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German fairy tales

Many of the world's most famous fairy tales come from Germany. Enjoyable for children and adults alike, they are also an excellent way to learn German. Let us tell you about the types, the importance and examples of beautifully illustrated fairy tales in German and in English.

Dr. Paras Mehta
Dr. Paras Mehta

"Once upon a time there was…". We all know that phrase from childhood stories and probably also from Disney movies like Snow White, Cinderella, Kiss the Frog, Little Red Riding Hood, Sleeping Beauty or Tangled. These movies are very popular among both children and adults alike, and almost every girl dreams of being a Disney princess or dresses up as one for carnival.

However, it is still not commonly known where these stories come from. In fact, the originals of these Disney movies have one thing in common. They are all fairy tales, collected and written down by the German brothers Jakob and Wilhelm Grimm in the 18th and 19th century.

Fairy tales are very popular in Germany and especially those of the Brothers Grimm. You will hardly find any household without a big collection of these popular stories. The Brothers Grimm, who described themselves as linguists and folklorists started collecting different stories they knew from their social environment and stories they found in different literary works. The structure of the stories was quite different then and originally these fairy tales weren’t written for children. But with the rework of Wilhelm Grimm, who wrote them down in a new way of storytelling, they became the so called Kinder- und Hausmärchen (fairy tales for children and household). Still, there are many different versions of those narratives and there is a big discussion about their suitability for children. But let’s have a look at that later.

Types of fairy tales

All fairy tales have one thing in common. They are written in prose and they talk about miraculous things. So anything is possible in fairy tales. You have talking animals, talking furniture and of course, magic ☺.

In general you can distinguish between two types of fairy tales:

  • the Volksmärchen (folk tales), which spread by being told from person to person. The Grimm’s tales are an example of Volksmärchen, because it is uncertain who created them. They were passed on from generation to generation and the Brothers Grimm only collected them. They didn’t come up with them themselves.
  • the Kunstmärchen (art tales) could be described as "planned fairy tales", because they are written by a certain author, who has a certain idea for a story and the author is also known for writing the story. The most popular writer of those kinds of tales is probably Hans-Christian Andersen (e.g., Little Mermaid). But this genre is much older. It can be assumed, that art tales were already written in ancient times.

But let’s come back to the Volksmärchen.

Drastic and child-friendly versions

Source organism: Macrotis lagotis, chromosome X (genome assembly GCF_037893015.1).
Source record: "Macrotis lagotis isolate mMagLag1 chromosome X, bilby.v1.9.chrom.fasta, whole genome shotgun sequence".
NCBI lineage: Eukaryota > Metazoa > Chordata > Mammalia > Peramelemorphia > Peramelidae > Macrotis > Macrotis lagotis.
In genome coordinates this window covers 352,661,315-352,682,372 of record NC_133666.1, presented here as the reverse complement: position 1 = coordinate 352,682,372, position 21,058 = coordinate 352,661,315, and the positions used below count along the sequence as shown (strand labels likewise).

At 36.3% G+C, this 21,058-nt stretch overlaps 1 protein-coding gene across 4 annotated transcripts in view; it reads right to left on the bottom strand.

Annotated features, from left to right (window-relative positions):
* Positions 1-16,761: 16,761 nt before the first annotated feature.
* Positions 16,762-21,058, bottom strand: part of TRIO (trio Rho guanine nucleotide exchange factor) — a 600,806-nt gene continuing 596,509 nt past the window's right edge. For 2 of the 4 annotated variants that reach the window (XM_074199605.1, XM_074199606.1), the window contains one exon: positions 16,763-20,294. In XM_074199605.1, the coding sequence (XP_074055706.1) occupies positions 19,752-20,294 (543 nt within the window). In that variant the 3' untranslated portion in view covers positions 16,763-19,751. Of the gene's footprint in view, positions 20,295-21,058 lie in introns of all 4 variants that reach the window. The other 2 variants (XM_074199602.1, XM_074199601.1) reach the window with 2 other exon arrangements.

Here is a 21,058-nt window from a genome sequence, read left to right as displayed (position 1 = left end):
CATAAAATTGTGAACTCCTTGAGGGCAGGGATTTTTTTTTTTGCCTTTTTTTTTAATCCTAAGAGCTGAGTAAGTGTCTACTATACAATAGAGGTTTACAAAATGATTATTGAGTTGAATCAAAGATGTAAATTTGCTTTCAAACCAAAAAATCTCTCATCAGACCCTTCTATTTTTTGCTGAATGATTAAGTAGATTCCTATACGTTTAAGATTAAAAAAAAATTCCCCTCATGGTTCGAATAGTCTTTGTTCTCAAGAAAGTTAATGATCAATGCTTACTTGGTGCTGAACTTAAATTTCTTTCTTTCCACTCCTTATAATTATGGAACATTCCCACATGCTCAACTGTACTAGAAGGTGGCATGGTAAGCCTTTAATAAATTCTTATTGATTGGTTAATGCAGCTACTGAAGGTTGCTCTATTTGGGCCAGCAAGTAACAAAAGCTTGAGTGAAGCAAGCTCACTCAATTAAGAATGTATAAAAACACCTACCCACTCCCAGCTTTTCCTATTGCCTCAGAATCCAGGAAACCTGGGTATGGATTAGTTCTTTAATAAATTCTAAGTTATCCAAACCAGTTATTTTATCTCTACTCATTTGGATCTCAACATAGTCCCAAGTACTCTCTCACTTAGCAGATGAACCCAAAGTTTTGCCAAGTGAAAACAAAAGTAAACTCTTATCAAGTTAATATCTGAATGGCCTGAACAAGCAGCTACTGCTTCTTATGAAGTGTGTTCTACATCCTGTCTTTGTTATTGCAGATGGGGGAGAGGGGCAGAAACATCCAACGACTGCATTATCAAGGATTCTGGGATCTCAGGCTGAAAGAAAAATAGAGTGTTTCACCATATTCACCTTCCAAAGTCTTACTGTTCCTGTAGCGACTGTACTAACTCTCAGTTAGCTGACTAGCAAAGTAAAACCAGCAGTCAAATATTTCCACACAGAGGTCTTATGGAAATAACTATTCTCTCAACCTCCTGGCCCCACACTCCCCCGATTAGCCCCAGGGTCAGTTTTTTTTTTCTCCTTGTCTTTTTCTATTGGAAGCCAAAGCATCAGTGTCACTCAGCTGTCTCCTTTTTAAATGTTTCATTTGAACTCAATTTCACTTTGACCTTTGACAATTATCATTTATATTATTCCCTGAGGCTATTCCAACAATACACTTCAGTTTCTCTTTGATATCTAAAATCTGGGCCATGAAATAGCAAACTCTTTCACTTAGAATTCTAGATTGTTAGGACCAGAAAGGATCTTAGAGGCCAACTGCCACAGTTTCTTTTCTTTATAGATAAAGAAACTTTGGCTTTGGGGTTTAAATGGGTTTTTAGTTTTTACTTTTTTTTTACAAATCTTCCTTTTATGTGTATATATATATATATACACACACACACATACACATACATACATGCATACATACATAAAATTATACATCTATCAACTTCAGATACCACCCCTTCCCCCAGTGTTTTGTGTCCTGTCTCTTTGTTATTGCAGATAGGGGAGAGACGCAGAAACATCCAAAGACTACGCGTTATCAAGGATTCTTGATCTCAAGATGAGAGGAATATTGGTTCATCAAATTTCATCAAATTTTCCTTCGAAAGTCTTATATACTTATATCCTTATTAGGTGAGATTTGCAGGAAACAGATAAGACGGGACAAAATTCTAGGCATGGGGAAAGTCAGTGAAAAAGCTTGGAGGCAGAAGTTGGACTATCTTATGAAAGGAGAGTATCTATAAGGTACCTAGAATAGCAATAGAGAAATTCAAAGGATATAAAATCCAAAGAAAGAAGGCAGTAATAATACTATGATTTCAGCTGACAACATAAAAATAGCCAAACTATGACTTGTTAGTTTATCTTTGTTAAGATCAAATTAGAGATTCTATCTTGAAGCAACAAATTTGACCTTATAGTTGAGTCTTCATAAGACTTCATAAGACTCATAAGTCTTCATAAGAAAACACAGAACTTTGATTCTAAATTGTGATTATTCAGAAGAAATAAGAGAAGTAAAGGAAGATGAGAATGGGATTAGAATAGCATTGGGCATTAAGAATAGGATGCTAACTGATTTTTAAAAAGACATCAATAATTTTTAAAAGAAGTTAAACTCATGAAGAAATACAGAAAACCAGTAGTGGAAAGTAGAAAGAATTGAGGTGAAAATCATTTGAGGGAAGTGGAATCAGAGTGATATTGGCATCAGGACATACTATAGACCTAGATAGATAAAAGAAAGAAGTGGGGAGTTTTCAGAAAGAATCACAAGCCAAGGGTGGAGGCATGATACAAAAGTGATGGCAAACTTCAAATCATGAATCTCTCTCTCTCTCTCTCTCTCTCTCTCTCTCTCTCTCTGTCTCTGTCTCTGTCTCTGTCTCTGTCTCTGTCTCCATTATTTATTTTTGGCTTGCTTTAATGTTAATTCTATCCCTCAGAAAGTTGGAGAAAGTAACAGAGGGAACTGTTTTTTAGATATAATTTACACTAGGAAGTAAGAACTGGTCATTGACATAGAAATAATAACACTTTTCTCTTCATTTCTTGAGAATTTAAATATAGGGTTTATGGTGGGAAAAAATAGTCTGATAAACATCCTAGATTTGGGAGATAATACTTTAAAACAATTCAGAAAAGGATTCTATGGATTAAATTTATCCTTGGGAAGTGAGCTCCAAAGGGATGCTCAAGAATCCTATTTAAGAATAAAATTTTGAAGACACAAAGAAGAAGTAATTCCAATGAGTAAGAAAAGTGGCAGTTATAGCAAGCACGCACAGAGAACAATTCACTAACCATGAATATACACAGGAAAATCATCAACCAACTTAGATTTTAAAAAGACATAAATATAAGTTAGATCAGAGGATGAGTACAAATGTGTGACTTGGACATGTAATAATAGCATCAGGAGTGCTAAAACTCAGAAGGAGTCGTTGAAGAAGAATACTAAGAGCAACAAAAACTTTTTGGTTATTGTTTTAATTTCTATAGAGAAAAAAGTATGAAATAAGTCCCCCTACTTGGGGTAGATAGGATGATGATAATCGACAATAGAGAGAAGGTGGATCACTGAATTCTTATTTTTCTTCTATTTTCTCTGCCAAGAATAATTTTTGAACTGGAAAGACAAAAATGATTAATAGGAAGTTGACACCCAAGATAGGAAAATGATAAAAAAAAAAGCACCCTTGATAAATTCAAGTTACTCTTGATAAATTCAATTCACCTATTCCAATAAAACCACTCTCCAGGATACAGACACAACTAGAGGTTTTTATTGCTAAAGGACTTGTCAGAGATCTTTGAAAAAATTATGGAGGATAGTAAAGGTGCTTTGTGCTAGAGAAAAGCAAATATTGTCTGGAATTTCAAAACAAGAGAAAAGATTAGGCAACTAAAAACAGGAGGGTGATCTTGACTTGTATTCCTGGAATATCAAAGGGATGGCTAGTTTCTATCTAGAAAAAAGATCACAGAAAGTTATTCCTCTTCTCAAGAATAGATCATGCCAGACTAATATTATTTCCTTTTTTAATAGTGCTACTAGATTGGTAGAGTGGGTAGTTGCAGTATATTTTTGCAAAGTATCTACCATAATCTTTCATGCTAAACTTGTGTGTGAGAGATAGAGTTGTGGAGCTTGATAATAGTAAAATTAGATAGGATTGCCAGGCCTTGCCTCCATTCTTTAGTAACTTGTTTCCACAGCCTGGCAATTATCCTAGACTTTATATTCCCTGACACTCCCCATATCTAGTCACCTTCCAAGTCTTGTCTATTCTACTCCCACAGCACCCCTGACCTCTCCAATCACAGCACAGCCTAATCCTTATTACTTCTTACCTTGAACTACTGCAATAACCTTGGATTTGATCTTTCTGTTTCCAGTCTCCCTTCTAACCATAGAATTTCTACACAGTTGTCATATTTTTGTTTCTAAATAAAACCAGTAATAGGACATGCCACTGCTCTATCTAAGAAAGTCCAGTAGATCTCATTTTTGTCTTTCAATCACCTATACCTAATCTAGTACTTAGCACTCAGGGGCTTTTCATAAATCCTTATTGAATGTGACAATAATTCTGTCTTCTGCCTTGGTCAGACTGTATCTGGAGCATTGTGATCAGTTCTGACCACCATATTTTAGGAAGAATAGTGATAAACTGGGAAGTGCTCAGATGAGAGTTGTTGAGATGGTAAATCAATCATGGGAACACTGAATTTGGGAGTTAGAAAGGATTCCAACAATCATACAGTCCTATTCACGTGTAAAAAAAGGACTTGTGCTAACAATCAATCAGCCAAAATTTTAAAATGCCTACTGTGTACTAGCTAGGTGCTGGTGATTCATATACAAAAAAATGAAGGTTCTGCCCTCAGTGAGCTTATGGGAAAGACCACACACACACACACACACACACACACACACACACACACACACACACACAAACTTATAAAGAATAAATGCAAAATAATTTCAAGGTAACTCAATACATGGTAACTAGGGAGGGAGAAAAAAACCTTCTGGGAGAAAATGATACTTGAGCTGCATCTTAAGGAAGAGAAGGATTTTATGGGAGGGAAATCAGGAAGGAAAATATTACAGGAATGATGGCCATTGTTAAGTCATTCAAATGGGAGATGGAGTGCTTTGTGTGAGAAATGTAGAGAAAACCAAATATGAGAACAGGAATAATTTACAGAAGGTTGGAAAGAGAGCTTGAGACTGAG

As I already mentioned briefly, there are many different versions of Grimm’s tales and I can already tell you, the ones you know from the Disney movies are not the originals ;)

Indeed the original versions of tales weren’t necessarily made for children, since there was a lot of cruel and scary content. Over time, educationalists and authors worked out much softer versions for children of certain ages, so it’s definitely possible to read a Grimm’s tale to your children. Before I tell you about the educational value of tales and give you advice which fairy tale is suitable for your child, let me give you a brief glimpse on how different fairy tales can be told and how fine the line is between a "horror" tale and a bedtime story.

Here are some differences in popular tales:

Little Red Riding Hood

Disney: The bad wolf locks the grandmother in a closet to grab Little Red Riding Hood.

Original: The wolfs kills the grandmother or eats the grandmother, depending on the lore. There is even a version, in which the wolf cooks the meat of the grandmother and serves it to Little Red Riding Hood for dinner… Simply scary.

Cinderella

Disney: At midnight, Cinderella loses her shoe, the prince finds it and finds Cinderella, who tries on the shoe. It fits and they live happily ever after.

Original: The story is much longer in the original form. Cinderella's step sisters want to marry the prince so badly that they even cut off their heels or their toes to fit into the shoe.

Snow White

Disney: Snow White is poisoned by her stepmother with an apple. The prince finds her and kisses her alive.

Original: Almost the same story as above. But the cruel part comes at last. The stepmother is punished for her deeds by dancing in burning shoes.

I think it's clear now, how different versions of fairy tales can be.

Nevertheless, almost every child in the last century in Germany and probably all over the world  grew up with fairy tales. So there has to be a sense in that.

So, let’s have a look ;)

Educational value of fairy tales

Children can learn a lot from fairy tales. One very important thing that happens when you read stories to your children is that they feel that you make time for them. It’s quality time between you and your child and he or she feels safe and warm. Reading hours have something cozy and strengthens the parent-child connection.